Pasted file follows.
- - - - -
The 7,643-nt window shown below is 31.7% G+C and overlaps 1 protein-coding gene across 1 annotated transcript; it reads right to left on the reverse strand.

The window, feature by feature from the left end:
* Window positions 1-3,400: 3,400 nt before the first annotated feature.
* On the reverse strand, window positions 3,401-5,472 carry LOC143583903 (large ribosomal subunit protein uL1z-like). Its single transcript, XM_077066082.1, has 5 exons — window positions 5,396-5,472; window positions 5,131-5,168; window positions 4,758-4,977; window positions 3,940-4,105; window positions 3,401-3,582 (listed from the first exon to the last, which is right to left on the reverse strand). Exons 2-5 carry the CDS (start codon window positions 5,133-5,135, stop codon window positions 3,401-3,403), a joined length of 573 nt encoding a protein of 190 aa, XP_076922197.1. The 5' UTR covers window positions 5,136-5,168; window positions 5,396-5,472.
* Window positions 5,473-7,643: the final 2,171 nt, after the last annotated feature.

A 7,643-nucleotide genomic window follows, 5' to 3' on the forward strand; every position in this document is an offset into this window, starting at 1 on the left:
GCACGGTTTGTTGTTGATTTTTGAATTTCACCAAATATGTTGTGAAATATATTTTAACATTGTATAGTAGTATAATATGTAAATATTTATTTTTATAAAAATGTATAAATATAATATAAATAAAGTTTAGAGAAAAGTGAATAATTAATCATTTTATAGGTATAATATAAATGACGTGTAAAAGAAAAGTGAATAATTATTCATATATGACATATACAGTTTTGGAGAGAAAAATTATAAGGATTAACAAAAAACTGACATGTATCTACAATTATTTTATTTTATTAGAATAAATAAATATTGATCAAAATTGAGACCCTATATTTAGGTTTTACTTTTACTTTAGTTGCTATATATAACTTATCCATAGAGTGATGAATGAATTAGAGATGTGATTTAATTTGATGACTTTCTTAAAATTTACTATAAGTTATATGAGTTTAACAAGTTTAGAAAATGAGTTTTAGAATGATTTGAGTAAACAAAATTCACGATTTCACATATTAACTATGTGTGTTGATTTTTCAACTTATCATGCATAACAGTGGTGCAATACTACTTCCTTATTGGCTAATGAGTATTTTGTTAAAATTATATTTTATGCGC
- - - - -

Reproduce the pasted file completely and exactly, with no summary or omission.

The 7,643-nt window shown below is 31.7% G+C and overlaps 1 protein-coding gene across 1 annotated transcript; it reads right to left on the reverse strand.

The window, feature by feature from the left end:
* Window positions 1-3,400: 3,400 nt before the first annotated feature.
* On the reverse strand, window positions 3,401-5,472 carry LOC143583903 (large ribosomal subunit protein uL1z-like). Its single transcript, XM_077066082.1, has 5 exons — window positions 5,396-5,472; window positions 5,131-5,168; window positions 4,758-4,977; window positions 3,940-4,105; window positions 3,401-3,582 (listed from the first exon to the last, which is right to left on the reverse strand). Exons 2-5 carry the CDS (start codon window positions 5,133-5,135, stop codon window positions 3,401-3,403), a joined length of 573 nt encoding a protein of 190 aa, XP_076922197.1. The 5' UTR covers window positions 5,136-5,168; window positions 5,396-5,472.
* Window positions 5,473-7,643: the final 2,171 nt, after the last annotated feature.

A 7,643-nucleotide genomic window follows, 5' to 3' on the forward strand; every position in this document is an offset into this window, starting at 1 on the left:
GCACGGTTTGTTGTTGATTTTTGAATTTCACCAAATATGTTGTGAAATATATTTTAACATTGTATAGTAGTATAATATGTAAATATTTATTTTTATAAAAATGTATAAATATAATATAAATAAAGTTTAGAGAAAAGTGAATAATTAATCATTTTATAGGTATAATATAAATGACGTGTAAAAGAAAAGTGAATAATTATTCATATATGACATATACAGTTTTGGAGAGAAAAATTATAAGGATTAACAAAAAACTGACATGTATCTACAATTATTTTATTTTATTAGAATAAATAAATATTGATCAAAATTGAGACCCTATATTTAGGTTTTACTTTTACTTTAGTTGCTATATATAACTTATCCATAGAGTGATGAATGAATTAGAGATGTGATTTAATTTGATGACTTTCTTAAAATTTACTATAAGTTATATGAGTTTAACAAGTTTAGAAAATGAGTTTTAGAATGATTTGAGTAAACAAAATTCACGATTTCACATATTAACTATGTGTGTTGATTTTTCAACTTATCATGCATAACAGTGGTGCAATACTACTTCCTTATTGGCTAATGAGTATTTTGTTAAAATTATATTTTATGCGC